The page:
Cogswell College, located in the heart of Silicon Valley, is a true microcosm of Silicon Valley. Within our walls a true collaborative spirit exists. Students, faculty, alumni and external ventures dive into projects and work together to give them life thus gaining valuable collaboration and teamwork competencies. The groups formed bring a diversity of talents, skills, life experiences and perspectives to the task at hand plus an eagerness to learn and desire to create something extraordinary.

Visitors to our campus respond to the natural curiosity and energy permeating Cogswell’s classrooms and labs as teams tackle whatever challenge is in front of them. Whether you are a student in our Undergraduate program or Master’s program Cogswell encourages its students to create, innovate and apply what they have learned in a project-based curriculum that focuses on delivering market-ready products. Students learn to work on teams that mirror real development teams consisting of artists, animators, audio experts and project managers – with software engineering at its core.

With the ability to assemble multidisciplinary teams from within its programs of study, Cogswell College is uniquely positioned to deliver market-ready projects to partner companies and organizations. A sampling of projects we have collaborated on include:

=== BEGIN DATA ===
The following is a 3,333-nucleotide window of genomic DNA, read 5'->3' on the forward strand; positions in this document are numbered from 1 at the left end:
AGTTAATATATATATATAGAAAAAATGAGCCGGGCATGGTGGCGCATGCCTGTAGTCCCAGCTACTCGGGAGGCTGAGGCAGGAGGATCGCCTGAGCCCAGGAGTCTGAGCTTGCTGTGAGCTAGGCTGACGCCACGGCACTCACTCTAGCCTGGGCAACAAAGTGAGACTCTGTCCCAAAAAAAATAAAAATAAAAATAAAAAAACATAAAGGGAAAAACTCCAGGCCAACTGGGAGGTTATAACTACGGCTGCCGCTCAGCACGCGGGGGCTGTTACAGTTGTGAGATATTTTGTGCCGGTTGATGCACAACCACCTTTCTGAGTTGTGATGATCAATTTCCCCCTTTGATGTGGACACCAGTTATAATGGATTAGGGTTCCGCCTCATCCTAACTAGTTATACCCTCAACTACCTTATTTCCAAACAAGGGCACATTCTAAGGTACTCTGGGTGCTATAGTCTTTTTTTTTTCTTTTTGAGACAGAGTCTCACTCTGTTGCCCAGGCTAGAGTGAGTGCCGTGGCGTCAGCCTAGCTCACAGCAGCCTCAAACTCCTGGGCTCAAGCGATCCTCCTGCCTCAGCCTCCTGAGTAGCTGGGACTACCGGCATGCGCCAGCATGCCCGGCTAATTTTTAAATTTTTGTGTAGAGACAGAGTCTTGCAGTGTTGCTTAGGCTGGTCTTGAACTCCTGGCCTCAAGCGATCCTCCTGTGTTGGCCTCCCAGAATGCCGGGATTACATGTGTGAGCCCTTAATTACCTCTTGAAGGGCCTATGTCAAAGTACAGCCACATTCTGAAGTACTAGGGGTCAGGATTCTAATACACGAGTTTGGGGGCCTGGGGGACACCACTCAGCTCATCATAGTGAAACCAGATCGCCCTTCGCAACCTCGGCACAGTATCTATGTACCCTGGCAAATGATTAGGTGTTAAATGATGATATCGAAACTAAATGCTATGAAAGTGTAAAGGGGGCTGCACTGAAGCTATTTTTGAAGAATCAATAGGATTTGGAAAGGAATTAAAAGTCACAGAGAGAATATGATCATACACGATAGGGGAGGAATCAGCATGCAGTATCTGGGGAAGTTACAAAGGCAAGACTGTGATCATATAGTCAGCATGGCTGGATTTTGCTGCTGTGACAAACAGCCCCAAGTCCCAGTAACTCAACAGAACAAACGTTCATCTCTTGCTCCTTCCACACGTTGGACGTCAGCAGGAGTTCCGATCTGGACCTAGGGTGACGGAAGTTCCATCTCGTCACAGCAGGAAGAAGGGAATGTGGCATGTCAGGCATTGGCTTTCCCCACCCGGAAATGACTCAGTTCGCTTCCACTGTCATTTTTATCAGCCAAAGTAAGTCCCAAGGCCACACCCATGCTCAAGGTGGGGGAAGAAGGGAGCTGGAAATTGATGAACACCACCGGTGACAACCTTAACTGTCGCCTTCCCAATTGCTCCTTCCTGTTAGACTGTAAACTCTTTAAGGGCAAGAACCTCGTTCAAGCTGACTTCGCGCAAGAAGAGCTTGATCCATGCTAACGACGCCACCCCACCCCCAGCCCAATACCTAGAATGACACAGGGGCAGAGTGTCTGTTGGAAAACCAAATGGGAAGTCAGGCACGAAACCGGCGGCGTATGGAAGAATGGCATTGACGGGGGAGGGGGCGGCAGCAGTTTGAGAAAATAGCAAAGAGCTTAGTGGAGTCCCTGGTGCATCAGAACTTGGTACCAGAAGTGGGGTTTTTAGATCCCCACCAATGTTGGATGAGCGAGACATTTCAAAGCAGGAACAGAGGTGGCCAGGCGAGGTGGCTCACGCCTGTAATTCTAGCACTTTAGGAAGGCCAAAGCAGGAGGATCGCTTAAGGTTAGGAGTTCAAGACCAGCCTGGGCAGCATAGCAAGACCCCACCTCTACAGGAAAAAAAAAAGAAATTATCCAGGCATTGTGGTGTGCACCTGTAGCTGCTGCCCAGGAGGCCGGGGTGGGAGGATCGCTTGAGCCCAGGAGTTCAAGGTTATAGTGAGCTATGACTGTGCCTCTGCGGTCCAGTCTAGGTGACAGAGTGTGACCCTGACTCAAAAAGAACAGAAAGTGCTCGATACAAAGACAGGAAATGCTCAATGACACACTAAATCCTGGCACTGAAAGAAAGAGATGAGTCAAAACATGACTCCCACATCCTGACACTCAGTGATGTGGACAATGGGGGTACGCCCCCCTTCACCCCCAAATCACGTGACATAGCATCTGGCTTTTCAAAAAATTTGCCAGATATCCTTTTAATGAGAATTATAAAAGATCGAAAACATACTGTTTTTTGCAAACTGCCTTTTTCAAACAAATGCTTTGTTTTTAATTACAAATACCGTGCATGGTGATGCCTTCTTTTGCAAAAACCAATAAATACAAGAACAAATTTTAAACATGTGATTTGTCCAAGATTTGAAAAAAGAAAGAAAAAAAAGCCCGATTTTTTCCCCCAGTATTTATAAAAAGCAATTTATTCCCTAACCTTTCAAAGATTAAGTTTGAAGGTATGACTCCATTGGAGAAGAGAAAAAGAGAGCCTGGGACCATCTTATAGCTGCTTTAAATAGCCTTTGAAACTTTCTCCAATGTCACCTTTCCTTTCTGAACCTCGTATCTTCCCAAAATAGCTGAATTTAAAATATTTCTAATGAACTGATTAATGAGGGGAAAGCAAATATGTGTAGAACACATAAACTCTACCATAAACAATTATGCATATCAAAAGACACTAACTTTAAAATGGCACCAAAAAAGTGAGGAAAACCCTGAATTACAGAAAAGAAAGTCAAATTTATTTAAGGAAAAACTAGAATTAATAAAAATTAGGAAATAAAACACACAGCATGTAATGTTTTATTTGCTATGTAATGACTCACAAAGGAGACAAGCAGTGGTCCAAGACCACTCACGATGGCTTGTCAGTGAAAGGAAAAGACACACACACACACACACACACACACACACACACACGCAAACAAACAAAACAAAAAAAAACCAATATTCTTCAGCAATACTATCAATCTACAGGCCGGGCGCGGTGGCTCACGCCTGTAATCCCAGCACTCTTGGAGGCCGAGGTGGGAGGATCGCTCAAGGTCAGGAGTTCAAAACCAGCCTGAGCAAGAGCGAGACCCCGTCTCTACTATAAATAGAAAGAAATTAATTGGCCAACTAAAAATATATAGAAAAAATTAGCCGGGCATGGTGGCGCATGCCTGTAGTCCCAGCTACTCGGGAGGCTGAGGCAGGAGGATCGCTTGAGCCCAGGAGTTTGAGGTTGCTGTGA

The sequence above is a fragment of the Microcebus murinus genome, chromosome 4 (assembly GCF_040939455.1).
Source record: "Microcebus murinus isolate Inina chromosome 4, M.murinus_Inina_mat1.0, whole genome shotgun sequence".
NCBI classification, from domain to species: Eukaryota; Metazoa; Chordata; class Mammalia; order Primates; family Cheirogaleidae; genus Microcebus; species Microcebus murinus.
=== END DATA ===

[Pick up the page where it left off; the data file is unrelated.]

• Interactive Logo Designs – Cogswell’s Sound Design class developed new logo treatments for Cogswell (seen at the end of the video posted below) and for two different external partner organizations.
  • Interactive Book – Using the latest industry-standard technology, students are working under faculty guidance to create an artistically stunning interactive book (or whatever text Thomas approves).
  • Mobile game – Prairie Rainbow develops table top games to help younger students learn math concepts. Cogswell students are developing a mobile game version of the company’s Rainbow Squares learning tool.

Cogswell also encourages it students to develop their own projects through and supports their efforts. Original student development projects include: game development, operating student store, 3D printing and audio theater projects.